According to a recent study led by Veerle L. Simoens of the Cognitive Brain Research Unit at the Institute of Behavioral Sciences at the University of Helsinki in Finland, musicians who are not fully united with their instruments have the highest rates of performance anxiety. In the study, Simoens questioned 320 musicians, some professional, about their relationships with their instruments.
Based on the theory of the musician-instrument relationship, feeling united to the instrument strengthens musicians’ perceptions that they are merely vessels for their music, and that their bodies act as bridges between their instruments and their minds. This sense of being one with the instrument allows musicians to achieve the desired state of “flow,” a state in which technical expertise is easily mastered and the creative process can function most effectively. When a musician is in the flow, he or she tends to have less anxiety related to performance and is less concerned about criticism and technical mastery.
Simoens assessed the musical backgrounds of the musicians, their mental health, phobias related to social situations, anxiety resulting from performing, and coping strategies. The results revealed that those musicians who felt truly one with their instruments had the least amount of performance anxiety. This psychological state spilled over to their overall well-being, which was significantly higher than those musicians who felt barriers between their instruments and themselves.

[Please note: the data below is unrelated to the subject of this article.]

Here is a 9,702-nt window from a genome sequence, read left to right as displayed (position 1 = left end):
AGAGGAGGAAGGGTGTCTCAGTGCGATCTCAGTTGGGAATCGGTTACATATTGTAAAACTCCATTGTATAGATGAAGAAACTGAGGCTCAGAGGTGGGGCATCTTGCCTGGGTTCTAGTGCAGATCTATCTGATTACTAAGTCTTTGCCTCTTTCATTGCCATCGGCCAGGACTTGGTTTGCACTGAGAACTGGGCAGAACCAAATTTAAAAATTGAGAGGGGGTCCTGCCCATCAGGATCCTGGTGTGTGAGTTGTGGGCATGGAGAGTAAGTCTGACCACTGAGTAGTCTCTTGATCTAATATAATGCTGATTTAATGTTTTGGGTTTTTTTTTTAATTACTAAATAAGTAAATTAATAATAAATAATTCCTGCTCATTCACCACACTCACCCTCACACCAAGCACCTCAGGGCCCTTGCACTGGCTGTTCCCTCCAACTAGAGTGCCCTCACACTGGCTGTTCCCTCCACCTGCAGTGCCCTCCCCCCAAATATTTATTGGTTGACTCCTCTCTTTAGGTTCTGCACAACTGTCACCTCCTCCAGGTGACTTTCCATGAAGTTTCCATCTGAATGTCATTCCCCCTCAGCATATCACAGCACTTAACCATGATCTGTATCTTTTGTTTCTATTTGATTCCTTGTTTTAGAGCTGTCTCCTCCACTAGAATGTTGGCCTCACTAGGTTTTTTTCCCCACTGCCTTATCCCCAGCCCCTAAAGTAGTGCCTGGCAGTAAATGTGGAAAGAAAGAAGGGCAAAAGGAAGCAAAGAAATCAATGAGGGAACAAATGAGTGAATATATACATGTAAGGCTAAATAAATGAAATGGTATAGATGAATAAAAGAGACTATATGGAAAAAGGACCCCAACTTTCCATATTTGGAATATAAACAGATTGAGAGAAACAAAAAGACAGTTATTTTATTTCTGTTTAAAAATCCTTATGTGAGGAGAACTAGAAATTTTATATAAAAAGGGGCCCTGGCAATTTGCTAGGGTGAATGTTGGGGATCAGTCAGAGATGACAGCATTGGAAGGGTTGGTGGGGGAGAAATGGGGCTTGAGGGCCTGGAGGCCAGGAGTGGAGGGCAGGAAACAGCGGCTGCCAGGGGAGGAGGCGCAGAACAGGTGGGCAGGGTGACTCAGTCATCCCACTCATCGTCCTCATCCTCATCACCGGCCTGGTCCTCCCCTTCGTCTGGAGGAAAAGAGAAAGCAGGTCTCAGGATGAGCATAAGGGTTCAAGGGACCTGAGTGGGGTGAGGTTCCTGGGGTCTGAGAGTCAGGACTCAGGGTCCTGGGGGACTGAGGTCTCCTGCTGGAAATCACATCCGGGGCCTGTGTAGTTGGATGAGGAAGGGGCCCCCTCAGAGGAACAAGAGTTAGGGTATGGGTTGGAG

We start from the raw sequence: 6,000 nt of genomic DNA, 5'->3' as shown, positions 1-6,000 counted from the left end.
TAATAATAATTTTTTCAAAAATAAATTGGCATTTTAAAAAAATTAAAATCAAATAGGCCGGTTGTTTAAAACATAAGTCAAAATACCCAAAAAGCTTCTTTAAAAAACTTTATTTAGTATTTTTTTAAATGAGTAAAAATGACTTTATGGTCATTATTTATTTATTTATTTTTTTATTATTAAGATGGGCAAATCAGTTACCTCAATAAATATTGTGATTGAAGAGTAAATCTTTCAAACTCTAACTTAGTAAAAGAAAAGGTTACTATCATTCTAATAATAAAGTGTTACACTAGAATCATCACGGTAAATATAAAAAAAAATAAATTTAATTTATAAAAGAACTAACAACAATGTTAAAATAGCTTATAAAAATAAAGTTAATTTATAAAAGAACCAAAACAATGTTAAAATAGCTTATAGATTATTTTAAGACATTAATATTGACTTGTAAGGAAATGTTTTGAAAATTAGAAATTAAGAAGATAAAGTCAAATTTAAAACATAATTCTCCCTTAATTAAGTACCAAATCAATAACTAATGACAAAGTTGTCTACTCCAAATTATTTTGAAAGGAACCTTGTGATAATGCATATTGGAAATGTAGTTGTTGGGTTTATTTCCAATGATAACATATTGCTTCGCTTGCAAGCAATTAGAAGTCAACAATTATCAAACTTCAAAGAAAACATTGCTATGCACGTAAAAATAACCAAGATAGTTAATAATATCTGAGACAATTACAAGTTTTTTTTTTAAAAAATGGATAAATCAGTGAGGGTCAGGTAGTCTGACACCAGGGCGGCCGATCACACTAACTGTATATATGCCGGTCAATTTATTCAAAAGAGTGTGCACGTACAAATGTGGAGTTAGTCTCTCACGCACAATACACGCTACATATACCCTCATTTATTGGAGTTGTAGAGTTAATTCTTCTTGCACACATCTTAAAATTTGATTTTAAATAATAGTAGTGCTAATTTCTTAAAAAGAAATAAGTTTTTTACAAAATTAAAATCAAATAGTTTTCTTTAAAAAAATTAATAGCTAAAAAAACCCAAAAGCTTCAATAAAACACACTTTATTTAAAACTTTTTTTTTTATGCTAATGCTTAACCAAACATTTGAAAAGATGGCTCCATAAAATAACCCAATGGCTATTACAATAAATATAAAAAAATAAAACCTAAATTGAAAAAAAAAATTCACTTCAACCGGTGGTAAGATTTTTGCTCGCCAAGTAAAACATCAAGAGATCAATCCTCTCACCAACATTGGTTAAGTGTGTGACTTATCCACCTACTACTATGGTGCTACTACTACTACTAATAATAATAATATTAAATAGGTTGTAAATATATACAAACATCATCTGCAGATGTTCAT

The musicians who avoided performances or felt distanced and disconnected from their instruments found less enjoyment in playing and felt high levels of stress related to performing. Simoens added that they were more concerned about technical expertise, feeling more pressured to focus on the physical aspects of performing and less focused on the creative aspect. These musicians felt as if their music did not adequately reflect what they intended to perform. This psychological state that they felt during performances also spilled over to their general well-being, resulting in less overall satisfaction.
These findings were evident in all the participants, regardless of differences in general health status, musical training, smoking, drug and alcohol use, or other psychological stressors. “This musician-instrument relationship should, therefore, not be ignored in music education or in the treatment of afflictions related to music performance,” Simoens said.
Simoens, V. L., Tervaniemi, M. (2012). Musician-instrument relationship as a candidate index for professional well-being in musicians. Psychology of Aesthetics, Creativity, and the Arts. Advance online publication. doi: 10.1037/a0030164
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